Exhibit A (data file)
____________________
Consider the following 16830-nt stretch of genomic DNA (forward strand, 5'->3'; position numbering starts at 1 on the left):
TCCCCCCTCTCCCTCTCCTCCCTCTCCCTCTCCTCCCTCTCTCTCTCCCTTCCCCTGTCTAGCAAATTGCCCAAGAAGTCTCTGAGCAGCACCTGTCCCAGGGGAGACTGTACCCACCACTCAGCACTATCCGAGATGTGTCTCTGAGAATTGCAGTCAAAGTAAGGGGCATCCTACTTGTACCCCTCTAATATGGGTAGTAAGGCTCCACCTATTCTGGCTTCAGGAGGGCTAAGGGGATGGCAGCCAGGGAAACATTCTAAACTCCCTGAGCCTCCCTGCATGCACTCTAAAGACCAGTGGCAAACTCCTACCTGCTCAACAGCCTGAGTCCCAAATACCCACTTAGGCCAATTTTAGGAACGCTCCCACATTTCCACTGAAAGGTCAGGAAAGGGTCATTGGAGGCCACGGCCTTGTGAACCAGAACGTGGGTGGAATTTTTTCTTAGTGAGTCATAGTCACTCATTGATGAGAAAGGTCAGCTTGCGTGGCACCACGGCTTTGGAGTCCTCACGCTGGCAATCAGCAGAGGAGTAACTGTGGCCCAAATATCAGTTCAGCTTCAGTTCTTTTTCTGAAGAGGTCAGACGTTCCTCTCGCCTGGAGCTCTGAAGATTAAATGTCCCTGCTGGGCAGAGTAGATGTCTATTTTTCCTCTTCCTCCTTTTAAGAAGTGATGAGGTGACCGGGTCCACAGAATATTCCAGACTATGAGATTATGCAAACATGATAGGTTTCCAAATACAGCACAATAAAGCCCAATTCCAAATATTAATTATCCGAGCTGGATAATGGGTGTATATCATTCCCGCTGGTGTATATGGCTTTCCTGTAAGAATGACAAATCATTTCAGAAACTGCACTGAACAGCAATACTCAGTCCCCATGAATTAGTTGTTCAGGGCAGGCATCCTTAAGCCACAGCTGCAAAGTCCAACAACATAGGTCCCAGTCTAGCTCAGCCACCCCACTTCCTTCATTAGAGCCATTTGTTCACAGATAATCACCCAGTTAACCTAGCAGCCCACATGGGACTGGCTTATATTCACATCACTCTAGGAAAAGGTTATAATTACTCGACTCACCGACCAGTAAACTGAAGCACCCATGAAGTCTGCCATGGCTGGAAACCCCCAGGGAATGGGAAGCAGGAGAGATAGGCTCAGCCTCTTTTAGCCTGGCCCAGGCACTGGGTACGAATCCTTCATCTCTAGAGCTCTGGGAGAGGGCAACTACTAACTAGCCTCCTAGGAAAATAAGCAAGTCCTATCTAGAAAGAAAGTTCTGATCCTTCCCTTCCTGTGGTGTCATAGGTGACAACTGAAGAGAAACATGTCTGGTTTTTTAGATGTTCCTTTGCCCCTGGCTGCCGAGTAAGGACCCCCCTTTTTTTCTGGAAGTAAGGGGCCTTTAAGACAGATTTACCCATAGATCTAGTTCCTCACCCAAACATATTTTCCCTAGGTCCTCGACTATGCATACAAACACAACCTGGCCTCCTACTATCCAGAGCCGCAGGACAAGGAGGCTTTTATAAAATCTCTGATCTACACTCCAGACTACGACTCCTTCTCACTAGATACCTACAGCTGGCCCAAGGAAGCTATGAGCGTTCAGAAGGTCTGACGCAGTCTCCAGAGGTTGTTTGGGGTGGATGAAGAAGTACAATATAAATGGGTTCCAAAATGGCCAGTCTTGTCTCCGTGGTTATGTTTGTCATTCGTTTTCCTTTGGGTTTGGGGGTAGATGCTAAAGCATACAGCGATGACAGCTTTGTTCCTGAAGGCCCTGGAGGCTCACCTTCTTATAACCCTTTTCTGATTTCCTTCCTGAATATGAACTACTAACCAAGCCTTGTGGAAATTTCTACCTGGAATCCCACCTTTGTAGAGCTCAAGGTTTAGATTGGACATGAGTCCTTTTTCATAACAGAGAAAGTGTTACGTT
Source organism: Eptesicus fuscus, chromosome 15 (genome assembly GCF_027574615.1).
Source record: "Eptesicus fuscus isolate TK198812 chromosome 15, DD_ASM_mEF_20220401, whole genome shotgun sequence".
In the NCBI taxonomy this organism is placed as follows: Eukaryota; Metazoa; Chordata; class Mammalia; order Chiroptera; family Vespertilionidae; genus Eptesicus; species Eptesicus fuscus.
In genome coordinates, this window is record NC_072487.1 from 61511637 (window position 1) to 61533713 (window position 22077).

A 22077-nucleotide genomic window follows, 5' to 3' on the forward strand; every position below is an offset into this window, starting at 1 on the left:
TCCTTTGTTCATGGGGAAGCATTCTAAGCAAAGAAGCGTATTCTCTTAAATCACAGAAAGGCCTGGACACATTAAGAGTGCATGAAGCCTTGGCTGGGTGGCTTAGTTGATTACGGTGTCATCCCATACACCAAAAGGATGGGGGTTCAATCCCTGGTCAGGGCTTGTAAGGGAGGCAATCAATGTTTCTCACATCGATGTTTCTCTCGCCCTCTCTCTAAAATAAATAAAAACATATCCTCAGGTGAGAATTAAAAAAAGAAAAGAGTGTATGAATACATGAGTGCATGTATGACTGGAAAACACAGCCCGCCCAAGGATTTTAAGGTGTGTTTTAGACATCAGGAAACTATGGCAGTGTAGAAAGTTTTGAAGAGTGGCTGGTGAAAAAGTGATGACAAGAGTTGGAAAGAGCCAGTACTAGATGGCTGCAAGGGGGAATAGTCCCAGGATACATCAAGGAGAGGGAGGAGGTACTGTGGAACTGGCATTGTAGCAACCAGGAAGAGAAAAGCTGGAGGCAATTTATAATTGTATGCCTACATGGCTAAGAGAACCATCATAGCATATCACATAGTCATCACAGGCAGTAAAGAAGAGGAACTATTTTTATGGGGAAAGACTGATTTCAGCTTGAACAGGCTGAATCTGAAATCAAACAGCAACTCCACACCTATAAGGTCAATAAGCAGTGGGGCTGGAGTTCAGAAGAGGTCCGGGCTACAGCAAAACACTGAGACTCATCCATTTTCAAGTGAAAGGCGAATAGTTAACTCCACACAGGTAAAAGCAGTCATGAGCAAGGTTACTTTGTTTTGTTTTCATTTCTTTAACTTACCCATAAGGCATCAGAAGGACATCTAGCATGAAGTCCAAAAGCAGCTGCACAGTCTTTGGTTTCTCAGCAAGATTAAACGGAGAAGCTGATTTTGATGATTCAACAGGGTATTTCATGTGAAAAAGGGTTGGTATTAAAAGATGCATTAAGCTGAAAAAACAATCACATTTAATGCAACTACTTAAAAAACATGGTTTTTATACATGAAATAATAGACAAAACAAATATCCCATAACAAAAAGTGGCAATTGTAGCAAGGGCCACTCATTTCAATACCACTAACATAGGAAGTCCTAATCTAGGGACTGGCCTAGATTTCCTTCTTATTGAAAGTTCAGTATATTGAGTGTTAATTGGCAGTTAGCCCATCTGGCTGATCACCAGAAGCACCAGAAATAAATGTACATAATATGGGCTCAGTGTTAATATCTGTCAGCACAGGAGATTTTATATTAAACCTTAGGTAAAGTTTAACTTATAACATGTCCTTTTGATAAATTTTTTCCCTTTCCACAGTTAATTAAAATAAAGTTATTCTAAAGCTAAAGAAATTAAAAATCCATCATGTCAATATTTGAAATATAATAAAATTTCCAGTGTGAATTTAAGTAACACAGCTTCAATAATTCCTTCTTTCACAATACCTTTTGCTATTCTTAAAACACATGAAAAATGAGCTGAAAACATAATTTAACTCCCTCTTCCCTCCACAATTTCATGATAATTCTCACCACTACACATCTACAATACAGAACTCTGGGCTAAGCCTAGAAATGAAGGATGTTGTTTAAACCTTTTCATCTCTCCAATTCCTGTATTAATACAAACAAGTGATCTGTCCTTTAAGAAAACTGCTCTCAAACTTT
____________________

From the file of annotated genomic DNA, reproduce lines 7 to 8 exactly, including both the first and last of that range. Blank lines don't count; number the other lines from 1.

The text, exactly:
A 22077-nucleotide genomic window follows, 5' to 3' on the forward strand; every position below is an offset into this window, starting at 1 on the left:
TCCTTTGTTCATGGGGAAGCATTCTAAGCAAAGAAGCGTATTCTCTTAAATCACAGAAAGGCCTGGACACATTAAGAGTGCATGAAGCCTTGGCTGGGTGGCTTAGTTGATTACGGTGTCATCCCATACACCAAAAGGATGGGGGTTCAATCCCTGGTCAGGGCTTGTAAGGGAGGCAATCAATGTTTCTCACATCGATGTTTCTCTCGCCCTCTCTCTAAAATAAATAAAAACATATCCTCAGGTGAGAATTAAAAAAAGAAAAGAGTGTATGAATACATGAGTGCATGTATGACTGGAAAACACAGCCCGCCCAAGGATTTTAAGGTGTGTTTTAGACATCAGGAAACTATGGCAGTGTAGAAAGTTTTGAAGAGTGGCTGGTGAAAAAGTGATGACAAGAGTTGGAAAGAGCCAGTACTAGATGGCTGCAAGGGGGAATAGTCCCAGGATACATCAAGGAGAGGGAGGAGGTACTGTGGAACTGGCATTGTAGCAACCAGGAAGAGAAAAGCTGGAGGCAATTTATAATTGTATGCCTACATGGCTAAGAGAACCATCATAGCATATCACATAGTCATCACAGGCAGTAAAGAAGAGGAACTATTTTTATGGGGAAAGACTGATTTCAGCTTGAACAGGCTGAATCTGAAATCAAACAGCAACTCCACACCTATAAGGTCAATAAGCAGTGGGGCTGGAGTTCAGAAGAGGTCCGGGCTACAGCAAAACACTGAGACTCATCCATTTTCAAGTGAAAGGCGAATAGTTAACTCCACACAGGTAAAAGCAGTCATGAGCAAGGTTACTTTGTTTTGTTTTCATTTCTTTAACTTACCCATAAGGCATCAGAAGGACATCTAGCATGAAGTCCAAAAGCAGCTGCACAGTCTTTGGTTTCTCAGCAAGATTAAACGGAGAAGCTGATTTTGATGATTCAACAGGGTATTTCATGTGAAAAAGGGTTGGTATTAAAAGATGCATTAAGCTGAAAAAACAATCACATTTAATGCAACTACTTAAAAAACATGGTTTTTATACATGAAATAATAGACAAAACAAATATCCCATAACAAAAAGTGGCAATTGTAGCAAGGGCCACTCATTTCAATACCACTAACATAGGAAGTCCTAATCTAGGGACTGGCCTAGATTTCCTTCTTATTGAAAGTTCAGTATATTGAGTGTTAATTGGCAGTTAGCCCATCTGGCTGATCACCAGAAGCACCAGAAATAAATGTACATAATATGGGCTCAGTGTTAATATCTGTCAGCACAGGAGATTTTATATTAAACCTTAGGTAAAGTTTAACTTATAACATGTCCTTTTGATAAATTTTTTCCCTTTCCACAGTTAATTAAAATAAAGTTATTCTAAAGCTAAAGAAATTAAAAATCCATCATGTCAATATTTGAAATATAATAAAATTTCCAGTGTGAATTTAAGTAACACAGCTTCAATAATTCCTTCTTTCACAATACCTTTTGCTATTCTTAAAACACATGAAAAATGAGCTGAAAACATAATTTAACTCCCTCTTCCCTCCACAATTTCATGATAATTCTCACCACTACACATCTACAATACAGAACTCTGGGCTAAGCCTAGAAATGAAGGATGTTGTTTAAACCTTTTCATCTCTCCAATTCCTGTATTAATACAAACAAGTGATCTGTCCTTTAAGAAAACTGCTCTCAAACTTT